This Article will make positive, normative, and predictive claims about the recent trends in the mail fraud case law, which arguments will be developed in several distinct stages. Section II will examine the development of the intangible rights doctrine before and after the McNally decision and the passage of [sections] 1346. In particular, it will examine several recent federal appellate decisions that have reversed mail and wire fraud convictions because the courts concluded that the underlying conduct did not deprive any victim of a right to honest services (even though this same conduct might have been found to have violated the mail and wire fraud statutes in the years before McNally). Section III will examine the doctrinal options available to a court that wishes to curb the reach of the mail and wire fraud statutes to avoid overcriminalization. Section IV will recommend and apply a suggested standard under which, in a private fiduciary case, the deprivation of "honest services" must be actionable (although not necessarily criminal) under applicable state law or an independent federal statute. The basic doctrinal justification for such a limiting standard is that courts today may not look to federal common law in order to explicate an ambiguous concept (such as "right to honest services")--except when congressional intent is clear to recast the balance of federal/state authority. In particular, resort to federal law is disfavored when state legal standards already apply to the same actors. Finally, Section IV will argue that important policy justifications support interpreting and applying the mail and wire fraud statutes more aggressively in the public context than in the private context.

This Article's central doctrinal claim that the "right to honest services" under [sections] 1346 should be defined by state law or an independent federal statute has been suggested by others, but faces a doctrinal obstacle in that several cases have already held that the term is to be defined by federal common law.(17) This Article will suggest that these cases need to be (and can be) reinterpreted. At least since Atherton v. FDIC,(18) it now seems clear that federal common law will rarely be permitted by the Supreme Court to supply the applicable rule of decision. Although the legislative history of [sections] 1346 can be read to express an intent to endorse a federal common law rule, this Article will suggest that this intent is limited to the public fiduciary context. In the floor debate leading up to the enactment of [sections] 1346, the most ardent congressional champions of overruling McNally focused exclusively on the public fiduciary context and endorsed the then embryonic concept that the Guarantee Clause of the United States Constitution gave Congress the constitutional authority to regulate state and local corruption.(19) At the time, this was a novel idea that had just been articulated in an about-to-be published law review article that they cited.(20) Although it is very debatable indeed whether [sections] 1346 can or should rest on a Guarantee Clause foundation, Congress did make a "clear statement" in [sections] 1346 that it intended to assert federal authority within the public fiduciary context. At present, unless the tide of Neo-Federalism advances still further, this is sufficient to establish federal authority. Thus, it follows that [sections] 1346 should be construed according to federal common law, to the extent necessary to understand and implement this rationale. But this rationale requires that we look to federal common law standard only in the case of public fiduciaries. Whether one accepts or rejects the Guarantee Clause thesis, the legislative history still only supports use of federal common law to the extent necessary to purge public corruption.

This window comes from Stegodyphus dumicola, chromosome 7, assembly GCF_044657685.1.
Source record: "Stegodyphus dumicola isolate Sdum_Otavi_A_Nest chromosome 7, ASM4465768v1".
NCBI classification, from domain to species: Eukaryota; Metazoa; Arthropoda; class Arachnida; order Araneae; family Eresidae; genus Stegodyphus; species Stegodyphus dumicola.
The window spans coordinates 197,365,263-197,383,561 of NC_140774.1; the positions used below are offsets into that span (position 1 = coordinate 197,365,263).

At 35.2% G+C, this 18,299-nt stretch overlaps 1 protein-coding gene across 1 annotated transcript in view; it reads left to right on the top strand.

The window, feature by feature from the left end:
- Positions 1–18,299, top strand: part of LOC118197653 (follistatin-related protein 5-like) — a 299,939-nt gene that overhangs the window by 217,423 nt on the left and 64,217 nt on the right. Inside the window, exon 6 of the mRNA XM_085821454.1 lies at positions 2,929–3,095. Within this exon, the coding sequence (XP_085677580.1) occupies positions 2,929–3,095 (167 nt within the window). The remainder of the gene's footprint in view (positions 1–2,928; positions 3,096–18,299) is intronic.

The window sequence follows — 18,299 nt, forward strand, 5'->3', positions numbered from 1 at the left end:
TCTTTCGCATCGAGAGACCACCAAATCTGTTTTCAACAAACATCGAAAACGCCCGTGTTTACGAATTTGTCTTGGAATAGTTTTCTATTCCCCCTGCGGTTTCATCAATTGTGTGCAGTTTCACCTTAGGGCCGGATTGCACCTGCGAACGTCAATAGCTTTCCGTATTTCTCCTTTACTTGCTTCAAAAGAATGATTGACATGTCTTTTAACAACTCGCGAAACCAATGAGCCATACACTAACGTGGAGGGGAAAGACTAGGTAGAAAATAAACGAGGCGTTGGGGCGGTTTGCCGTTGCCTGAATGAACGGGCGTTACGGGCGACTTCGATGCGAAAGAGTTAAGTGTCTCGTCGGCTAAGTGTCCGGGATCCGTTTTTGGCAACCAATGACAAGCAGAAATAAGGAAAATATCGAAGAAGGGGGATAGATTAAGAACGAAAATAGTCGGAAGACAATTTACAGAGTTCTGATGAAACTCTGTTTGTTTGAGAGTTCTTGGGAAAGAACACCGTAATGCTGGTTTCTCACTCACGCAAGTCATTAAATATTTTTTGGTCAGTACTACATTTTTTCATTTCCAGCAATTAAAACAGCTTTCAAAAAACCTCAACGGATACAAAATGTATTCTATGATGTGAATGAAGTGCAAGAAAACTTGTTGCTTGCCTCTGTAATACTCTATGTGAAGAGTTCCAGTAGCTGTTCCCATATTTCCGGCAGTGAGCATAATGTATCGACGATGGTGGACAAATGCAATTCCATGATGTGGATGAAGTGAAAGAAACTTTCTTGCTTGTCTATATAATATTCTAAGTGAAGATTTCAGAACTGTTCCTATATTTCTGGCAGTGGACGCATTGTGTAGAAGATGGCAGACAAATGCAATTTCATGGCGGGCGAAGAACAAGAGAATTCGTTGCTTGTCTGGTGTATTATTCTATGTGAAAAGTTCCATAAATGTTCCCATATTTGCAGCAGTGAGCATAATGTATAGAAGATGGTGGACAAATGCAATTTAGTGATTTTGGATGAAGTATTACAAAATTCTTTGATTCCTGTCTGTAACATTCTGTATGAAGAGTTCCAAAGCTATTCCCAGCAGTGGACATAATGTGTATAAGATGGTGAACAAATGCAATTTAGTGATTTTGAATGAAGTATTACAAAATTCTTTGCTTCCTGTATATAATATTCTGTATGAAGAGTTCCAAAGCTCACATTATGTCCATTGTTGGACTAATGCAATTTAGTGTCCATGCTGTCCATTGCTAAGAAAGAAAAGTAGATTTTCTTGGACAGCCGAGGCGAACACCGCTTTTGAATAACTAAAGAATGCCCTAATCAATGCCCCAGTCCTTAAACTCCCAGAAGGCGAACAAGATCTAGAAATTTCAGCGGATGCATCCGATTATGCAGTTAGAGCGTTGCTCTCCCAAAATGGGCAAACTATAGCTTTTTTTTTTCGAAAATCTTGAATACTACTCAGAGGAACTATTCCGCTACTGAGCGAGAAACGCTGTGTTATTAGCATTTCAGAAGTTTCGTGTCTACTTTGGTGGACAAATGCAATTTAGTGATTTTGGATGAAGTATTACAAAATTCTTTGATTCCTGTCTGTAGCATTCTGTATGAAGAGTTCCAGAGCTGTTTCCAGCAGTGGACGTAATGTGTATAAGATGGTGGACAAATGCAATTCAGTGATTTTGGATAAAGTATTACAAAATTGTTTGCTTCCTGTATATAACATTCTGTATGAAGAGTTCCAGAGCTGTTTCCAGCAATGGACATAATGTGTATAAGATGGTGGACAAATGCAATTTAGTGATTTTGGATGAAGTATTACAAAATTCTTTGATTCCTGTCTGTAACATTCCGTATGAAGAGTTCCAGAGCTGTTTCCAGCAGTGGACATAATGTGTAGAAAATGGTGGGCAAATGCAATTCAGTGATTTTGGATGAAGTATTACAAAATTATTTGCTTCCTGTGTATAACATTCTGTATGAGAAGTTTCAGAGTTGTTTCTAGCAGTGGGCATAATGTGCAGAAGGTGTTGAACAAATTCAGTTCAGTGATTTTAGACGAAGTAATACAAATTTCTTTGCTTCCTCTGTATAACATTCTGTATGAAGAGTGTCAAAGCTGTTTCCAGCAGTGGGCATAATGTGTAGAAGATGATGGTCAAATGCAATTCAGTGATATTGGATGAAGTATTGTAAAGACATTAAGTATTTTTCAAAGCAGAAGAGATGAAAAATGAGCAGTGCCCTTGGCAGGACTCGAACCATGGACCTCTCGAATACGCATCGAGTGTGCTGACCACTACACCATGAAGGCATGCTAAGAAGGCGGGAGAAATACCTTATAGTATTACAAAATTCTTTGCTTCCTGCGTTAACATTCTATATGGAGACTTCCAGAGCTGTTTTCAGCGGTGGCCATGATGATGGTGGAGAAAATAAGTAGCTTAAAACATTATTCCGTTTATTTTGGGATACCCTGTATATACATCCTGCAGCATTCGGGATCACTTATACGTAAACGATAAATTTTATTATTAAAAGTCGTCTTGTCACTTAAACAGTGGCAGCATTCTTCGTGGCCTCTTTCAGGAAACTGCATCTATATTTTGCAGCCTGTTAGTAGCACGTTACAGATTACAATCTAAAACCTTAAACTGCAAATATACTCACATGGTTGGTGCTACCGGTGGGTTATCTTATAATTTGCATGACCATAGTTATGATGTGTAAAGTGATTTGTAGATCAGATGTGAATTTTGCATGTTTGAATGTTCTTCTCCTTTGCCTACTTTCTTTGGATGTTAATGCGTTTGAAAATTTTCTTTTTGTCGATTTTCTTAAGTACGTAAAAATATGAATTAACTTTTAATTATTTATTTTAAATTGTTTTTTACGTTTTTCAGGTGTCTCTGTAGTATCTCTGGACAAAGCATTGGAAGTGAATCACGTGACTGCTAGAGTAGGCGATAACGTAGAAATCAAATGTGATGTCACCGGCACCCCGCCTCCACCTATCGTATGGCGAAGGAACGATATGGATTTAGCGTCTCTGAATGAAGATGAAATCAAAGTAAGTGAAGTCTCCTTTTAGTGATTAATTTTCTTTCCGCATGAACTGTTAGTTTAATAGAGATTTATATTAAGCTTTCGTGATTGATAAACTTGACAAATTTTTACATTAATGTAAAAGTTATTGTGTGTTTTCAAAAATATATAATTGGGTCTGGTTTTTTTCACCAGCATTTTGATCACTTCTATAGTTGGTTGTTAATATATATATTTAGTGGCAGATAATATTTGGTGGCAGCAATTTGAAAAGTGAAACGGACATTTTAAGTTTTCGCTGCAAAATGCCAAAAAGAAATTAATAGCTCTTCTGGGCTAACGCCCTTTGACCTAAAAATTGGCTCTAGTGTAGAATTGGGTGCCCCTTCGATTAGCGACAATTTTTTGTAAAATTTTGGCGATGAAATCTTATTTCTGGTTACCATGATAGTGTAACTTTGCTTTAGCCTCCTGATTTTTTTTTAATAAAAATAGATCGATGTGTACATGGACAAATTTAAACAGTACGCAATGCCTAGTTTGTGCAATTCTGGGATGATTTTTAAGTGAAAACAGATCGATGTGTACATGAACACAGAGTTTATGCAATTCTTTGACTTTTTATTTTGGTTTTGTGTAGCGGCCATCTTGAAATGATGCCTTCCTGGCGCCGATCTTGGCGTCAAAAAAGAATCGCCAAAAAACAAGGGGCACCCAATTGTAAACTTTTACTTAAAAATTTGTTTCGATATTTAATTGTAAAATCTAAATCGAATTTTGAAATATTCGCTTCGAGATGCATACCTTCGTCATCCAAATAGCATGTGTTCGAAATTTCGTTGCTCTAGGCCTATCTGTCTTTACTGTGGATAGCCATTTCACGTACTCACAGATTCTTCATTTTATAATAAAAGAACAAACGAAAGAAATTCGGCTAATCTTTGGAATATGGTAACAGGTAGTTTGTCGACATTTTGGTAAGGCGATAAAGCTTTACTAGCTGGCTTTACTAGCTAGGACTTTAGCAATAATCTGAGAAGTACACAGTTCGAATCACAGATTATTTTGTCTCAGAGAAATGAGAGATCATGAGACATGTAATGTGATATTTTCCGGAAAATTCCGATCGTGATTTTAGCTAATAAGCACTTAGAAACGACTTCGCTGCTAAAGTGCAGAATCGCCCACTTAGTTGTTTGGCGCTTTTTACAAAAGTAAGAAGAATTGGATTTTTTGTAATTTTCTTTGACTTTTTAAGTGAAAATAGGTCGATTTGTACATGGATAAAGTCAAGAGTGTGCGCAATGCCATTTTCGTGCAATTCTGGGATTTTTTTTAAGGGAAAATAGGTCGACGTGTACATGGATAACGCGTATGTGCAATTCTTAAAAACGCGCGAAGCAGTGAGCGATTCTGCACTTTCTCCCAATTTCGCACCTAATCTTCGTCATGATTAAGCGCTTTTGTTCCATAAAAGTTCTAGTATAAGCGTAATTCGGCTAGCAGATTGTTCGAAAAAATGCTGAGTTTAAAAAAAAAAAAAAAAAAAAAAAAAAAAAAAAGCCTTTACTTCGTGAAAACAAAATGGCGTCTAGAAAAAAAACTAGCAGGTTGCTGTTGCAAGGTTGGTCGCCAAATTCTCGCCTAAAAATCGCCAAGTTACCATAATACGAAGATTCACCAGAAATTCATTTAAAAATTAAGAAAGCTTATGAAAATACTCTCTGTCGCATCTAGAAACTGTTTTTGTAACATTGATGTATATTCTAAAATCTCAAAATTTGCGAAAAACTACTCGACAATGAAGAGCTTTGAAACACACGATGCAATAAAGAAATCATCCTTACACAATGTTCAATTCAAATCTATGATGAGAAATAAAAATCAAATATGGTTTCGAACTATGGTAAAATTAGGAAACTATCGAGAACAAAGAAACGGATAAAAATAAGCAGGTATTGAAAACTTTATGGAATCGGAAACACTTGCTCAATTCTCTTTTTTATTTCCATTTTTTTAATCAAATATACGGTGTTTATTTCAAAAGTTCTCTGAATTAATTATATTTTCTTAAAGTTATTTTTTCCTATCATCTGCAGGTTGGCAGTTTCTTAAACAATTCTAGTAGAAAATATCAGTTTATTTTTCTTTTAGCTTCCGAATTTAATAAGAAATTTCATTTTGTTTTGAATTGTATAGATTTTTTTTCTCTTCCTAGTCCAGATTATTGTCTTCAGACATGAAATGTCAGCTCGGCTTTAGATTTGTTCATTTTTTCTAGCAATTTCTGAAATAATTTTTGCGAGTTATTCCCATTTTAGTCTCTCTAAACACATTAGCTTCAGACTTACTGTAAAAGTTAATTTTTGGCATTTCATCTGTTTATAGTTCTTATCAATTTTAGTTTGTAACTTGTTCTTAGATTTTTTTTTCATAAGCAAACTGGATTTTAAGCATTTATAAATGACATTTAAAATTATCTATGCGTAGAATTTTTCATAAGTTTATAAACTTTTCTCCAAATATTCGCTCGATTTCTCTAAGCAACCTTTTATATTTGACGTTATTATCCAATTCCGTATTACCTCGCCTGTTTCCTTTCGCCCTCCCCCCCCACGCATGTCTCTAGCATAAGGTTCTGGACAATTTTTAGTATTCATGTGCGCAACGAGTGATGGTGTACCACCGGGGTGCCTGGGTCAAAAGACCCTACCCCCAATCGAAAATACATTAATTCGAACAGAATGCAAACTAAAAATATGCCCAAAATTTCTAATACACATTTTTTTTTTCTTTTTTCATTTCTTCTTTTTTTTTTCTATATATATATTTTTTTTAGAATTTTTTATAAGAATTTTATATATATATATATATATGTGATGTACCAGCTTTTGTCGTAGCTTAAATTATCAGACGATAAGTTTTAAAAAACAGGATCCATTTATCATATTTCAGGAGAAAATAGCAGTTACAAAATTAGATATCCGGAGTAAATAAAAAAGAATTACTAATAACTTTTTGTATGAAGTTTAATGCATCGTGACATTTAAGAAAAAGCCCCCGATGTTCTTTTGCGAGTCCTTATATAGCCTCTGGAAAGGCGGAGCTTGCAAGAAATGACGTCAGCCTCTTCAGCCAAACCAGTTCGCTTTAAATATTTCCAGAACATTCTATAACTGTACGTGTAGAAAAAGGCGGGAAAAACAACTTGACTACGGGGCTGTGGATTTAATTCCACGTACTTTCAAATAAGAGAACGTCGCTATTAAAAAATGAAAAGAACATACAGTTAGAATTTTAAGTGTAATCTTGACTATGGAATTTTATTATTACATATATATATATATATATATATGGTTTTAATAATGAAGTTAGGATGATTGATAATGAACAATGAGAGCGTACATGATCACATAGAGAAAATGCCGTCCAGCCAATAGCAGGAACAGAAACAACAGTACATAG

The point then is that federal common law should override state law in the judicial construction of [sections] 1346 only to the extent necessary to protect the special rights that Congress saw as falling within the Guarantee Clause's protections. Here, that means that the citizenry's right to be protected from public corruption stands on higher ground and can receive a more liberal interpretation. But outside this sphere, the normal principles of statutory construction require the court to look to state law.(21) This is particularly true in connection with the determination of the duties owed by agents, employees, officers, and directors, because the Supreme Court has recurrently stressed that the governance of business organizations is to be determined by state law--unless Congress has clearly and explicitly said otherwise.(22)

In short, this Article's thesis is that [sections] 1346 should be construed according to state law in the case of private...